What is it?
A liqueur that’s made from the resin of the mastiha, or Pistacia Lentiscus, tree on the Greek island of Chios.
While these trees grow across the Mediterranean, it is only those situated on southern Chios, around the Mastihohoria (mastic villages) that it is made from. There are pretenders out there, often made with artificial flavours and aromas, so to ensure you have the real deal, look for the ‘100% Authentic Mastiha’ stamp from the growers’ association.
Unfortunately, there have been two wildfires on Chios in the last decade, with the 2016 outbreak in particular wiping out a significant number of the mastiha trees, which has had an impact upon supply.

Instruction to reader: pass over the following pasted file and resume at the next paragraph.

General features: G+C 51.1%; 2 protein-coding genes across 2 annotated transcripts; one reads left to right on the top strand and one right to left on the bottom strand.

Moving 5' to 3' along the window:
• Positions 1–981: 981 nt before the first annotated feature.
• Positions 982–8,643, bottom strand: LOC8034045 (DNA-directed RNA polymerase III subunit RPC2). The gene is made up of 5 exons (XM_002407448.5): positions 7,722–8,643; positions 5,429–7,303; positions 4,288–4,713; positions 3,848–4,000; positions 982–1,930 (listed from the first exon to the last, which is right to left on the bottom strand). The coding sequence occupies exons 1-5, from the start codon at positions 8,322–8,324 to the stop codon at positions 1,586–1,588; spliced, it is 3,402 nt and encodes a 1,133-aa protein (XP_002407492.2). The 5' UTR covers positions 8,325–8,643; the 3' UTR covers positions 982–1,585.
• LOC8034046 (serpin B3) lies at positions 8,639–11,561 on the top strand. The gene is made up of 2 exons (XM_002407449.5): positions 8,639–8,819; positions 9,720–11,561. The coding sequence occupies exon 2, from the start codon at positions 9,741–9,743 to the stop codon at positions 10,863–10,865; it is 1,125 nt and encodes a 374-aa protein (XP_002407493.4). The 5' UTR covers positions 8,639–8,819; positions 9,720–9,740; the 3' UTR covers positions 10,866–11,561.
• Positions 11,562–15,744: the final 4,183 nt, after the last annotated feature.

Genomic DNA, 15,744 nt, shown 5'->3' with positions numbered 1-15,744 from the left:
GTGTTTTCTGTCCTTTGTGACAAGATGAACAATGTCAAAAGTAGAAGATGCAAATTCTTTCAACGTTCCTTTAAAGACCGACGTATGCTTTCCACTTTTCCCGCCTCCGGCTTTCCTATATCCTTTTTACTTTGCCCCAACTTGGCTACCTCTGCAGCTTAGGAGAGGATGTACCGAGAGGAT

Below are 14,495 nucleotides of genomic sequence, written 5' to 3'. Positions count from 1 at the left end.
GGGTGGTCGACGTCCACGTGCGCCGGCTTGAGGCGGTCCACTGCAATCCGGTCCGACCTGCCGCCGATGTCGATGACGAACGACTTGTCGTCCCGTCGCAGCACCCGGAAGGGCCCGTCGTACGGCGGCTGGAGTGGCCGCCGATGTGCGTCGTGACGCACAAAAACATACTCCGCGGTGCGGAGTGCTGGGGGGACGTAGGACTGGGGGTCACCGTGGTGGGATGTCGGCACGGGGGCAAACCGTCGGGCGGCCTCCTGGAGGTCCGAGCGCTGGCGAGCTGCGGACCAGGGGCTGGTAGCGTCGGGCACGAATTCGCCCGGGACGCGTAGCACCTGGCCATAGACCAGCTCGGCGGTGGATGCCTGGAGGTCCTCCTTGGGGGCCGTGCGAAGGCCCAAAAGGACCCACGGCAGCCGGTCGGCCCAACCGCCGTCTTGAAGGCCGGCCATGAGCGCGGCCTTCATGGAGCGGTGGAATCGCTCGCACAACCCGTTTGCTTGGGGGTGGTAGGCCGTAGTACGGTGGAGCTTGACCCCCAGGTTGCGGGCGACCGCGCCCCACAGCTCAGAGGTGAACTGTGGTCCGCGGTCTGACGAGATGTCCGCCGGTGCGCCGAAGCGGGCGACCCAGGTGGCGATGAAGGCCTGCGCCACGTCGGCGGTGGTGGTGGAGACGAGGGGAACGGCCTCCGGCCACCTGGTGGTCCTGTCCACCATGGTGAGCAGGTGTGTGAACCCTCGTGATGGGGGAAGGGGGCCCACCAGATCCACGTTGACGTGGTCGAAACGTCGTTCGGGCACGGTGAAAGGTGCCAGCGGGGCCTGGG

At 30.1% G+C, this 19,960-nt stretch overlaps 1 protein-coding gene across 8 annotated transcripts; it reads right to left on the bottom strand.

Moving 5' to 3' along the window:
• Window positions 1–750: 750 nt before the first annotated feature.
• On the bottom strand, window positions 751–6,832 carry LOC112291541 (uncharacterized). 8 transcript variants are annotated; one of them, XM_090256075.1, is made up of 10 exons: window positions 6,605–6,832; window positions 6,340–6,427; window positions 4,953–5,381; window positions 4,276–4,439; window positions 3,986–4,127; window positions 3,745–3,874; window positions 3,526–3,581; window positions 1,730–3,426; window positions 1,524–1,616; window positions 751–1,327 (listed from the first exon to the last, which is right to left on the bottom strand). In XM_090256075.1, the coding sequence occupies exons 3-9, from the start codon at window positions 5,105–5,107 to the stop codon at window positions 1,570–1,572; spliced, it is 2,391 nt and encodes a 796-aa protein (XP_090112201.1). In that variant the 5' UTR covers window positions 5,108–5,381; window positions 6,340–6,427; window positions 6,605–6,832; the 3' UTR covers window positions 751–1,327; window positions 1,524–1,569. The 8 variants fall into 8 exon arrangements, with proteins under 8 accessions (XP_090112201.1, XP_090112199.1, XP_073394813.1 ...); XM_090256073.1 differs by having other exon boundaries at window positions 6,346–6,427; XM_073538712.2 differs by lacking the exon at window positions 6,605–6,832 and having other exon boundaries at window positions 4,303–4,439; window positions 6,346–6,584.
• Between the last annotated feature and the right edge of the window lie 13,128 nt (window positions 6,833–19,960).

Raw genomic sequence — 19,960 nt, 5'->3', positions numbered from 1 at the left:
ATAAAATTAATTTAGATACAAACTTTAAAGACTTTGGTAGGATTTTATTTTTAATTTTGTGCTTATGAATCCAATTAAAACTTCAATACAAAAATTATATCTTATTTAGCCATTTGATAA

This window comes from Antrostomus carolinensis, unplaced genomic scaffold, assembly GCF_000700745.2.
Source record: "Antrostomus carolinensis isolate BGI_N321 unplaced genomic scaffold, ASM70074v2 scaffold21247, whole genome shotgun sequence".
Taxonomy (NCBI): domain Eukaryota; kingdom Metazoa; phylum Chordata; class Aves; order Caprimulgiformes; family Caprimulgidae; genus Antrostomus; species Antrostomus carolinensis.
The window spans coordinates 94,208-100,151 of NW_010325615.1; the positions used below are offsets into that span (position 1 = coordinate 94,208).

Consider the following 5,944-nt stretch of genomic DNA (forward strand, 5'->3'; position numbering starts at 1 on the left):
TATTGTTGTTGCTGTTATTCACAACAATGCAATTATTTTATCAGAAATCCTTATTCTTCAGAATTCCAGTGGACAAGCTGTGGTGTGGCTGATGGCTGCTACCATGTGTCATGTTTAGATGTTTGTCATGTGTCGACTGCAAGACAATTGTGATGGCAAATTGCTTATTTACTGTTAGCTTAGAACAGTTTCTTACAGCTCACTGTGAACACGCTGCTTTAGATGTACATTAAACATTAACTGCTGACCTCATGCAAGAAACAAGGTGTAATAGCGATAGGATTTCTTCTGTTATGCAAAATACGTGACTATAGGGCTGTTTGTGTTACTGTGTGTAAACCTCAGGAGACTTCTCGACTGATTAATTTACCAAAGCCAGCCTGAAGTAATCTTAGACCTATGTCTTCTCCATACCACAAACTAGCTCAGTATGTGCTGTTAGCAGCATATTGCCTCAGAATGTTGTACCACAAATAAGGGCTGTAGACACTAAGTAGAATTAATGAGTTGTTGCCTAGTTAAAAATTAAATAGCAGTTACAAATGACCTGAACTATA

In order to harvest the mastic, the trees are ‘wounded’ with an incision, releasing the resin, which dries into tear-shaped crystals.
The portion of these crystals destined for the spirit is then transferred to distilleries… and then things get a little blurry. Mastiha can be made using the crystals themselves, or an essential oil extract.
These ingredients can be cold compounded, or distilled, or a combination of both. The spirit used can be neutral grain or sugar beet. The size of the stills can vary. It does, however, have to be bottled in Greece.
Effie Panagopoulos, founder of Kleos, gives me a brief rundown of some of the leading products: “As far as I know, Skinos uses mastiha resin and sugar beet, and single distils in large industrial stills at a Metaxa distillery; Roots cold compounds the essential oil and uses sugar beet. Kleos uses neutral grain spirit and double distils in dedicated stills with the mastiha crystals.”
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